Insect Pollinator Communities in Sagebrush Steppe Ecosystems

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The conservation of native insect pollinators is hampered by a lack of information about environmental factors influencing pollinator communities.

This study investigated how insect pollinator communities, composed of bees, butterflies and moths, and flies, are influenced by spatial and temporal aspects of the environment in sagebrush steppe ecosystems in southeastern Oregon. Scientists captured 27,310 insects from 36 insect pollinator families: six bee families, 27 butterfly and moth families, and three fly families. They found that insect communities varied due to habitat diversity over relatively short distances, and species abundance, diversity and timing of emergence was positively associated with minimum ground surface temperatures during the active season, from May to October. Emergence timing was positively correlated with warming days and percent humidity, regardless of elevation. All pollinator groups varied in abundance throughout their active season. Researchers also found that non-bee pollinators may provide important pollination during the warmest time of the year.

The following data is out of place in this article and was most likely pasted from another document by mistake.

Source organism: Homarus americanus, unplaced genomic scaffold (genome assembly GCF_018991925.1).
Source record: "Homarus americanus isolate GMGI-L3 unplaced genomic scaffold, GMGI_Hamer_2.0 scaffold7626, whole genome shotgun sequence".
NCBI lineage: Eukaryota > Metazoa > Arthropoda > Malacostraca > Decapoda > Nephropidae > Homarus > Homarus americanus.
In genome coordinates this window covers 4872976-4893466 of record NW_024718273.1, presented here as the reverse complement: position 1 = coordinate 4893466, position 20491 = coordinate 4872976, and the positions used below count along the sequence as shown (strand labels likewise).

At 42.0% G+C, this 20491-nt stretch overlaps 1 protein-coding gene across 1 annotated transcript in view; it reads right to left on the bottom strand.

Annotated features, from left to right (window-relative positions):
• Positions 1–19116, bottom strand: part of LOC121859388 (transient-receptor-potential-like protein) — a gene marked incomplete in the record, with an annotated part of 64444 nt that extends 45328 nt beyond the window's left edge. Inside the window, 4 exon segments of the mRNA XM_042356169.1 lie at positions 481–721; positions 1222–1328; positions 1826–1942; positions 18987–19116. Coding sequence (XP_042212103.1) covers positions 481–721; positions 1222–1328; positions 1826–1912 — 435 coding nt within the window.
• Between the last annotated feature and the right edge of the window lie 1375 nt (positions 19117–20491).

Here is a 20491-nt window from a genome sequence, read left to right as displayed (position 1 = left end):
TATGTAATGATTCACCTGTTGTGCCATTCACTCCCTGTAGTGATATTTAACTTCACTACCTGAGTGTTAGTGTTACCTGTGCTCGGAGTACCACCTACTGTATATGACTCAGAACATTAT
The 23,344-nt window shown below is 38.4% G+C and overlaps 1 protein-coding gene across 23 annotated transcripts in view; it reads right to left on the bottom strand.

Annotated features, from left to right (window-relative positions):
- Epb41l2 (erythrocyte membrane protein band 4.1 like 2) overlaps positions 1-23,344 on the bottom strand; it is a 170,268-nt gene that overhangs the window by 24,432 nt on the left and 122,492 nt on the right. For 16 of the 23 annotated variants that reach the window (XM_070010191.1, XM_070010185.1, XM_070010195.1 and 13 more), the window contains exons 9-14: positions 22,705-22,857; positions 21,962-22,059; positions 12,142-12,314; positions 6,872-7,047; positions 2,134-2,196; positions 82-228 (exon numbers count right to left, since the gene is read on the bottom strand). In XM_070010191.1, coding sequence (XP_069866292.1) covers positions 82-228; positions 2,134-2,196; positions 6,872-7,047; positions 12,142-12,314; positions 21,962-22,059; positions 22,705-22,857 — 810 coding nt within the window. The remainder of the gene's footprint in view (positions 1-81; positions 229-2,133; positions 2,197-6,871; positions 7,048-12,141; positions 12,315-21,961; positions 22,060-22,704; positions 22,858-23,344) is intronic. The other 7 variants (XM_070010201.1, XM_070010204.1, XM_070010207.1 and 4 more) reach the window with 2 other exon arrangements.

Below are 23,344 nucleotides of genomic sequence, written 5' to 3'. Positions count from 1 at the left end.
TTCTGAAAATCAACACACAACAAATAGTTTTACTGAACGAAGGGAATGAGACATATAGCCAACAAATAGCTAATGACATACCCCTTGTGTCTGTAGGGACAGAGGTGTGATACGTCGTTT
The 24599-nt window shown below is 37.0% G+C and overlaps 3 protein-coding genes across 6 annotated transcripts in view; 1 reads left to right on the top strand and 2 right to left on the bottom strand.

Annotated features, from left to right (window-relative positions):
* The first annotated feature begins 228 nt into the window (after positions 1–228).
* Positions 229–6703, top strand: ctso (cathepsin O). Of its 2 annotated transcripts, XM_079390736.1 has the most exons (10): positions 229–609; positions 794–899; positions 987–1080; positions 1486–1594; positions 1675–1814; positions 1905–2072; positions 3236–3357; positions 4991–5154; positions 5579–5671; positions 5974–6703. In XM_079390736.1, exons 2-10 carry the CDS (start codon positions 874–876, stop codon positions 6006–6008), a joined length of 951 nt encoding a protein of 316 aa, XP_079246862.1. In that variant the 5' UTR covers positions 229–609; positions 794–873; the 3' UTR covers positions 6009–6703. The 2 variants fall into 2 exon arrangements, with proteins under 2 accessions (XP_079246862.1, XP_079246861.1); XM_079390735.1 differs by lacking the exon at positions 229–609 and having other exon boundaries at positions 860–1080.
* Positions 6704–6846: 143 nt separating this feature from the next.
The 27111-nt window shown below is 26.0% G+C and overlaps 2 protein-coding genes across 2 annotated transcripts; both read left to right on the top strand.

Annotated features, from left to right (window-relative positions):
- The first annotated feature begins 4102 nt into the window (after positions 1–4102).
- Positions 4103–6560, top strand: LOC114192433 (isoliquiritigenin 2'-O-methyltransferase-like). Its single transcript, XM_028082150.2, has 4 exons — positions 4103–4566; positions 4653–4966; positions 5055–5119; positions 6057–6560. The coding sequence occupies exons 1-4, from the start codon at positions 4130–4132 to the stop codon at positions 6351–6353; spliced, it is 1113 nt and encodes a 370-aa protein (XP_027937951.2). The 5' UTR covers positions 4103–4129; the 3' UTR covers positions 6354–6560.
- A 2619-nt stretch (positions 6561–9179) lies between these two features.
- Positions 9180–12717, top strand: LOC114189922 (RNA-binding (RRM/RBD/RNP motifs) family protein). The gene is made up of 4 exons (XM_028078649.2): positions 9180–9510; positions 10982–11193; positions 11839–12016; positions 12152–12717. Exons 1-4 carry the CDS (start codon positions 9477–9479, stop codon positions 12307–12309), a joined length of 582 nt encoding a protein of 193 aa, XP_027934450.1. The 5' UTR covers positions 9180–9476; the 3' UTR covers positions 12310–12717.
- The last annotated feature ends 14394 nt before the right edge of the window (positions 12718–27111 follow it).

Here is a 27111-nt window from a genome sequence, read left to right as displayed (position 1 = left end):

Rohde, A.T., Pilliod, D.S., 2021, Spatiotemporal dynamics of insect pollinator communities in sagebrush steppe associated with weather and vegetation: Global Ecology and Conservation, e01691, p. 1-16.

Image credit: Xerces Society/Rich Hatfield

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Date published: November 27, 2017
Status: Active

Wildlife Ecology and Conservation Biology Team (FRESC)

Wildlife respond to changes in their environment, some of which are dramatic and others subtle. To fully understand the factors that drive changes in populations and communities, we need better information on wildlife ecology in natural and human-altered landscapes. We conduct research and provide technical assistance to address applied questions about the ecology and conservation of wildlife...

Contacts: David S Pilliod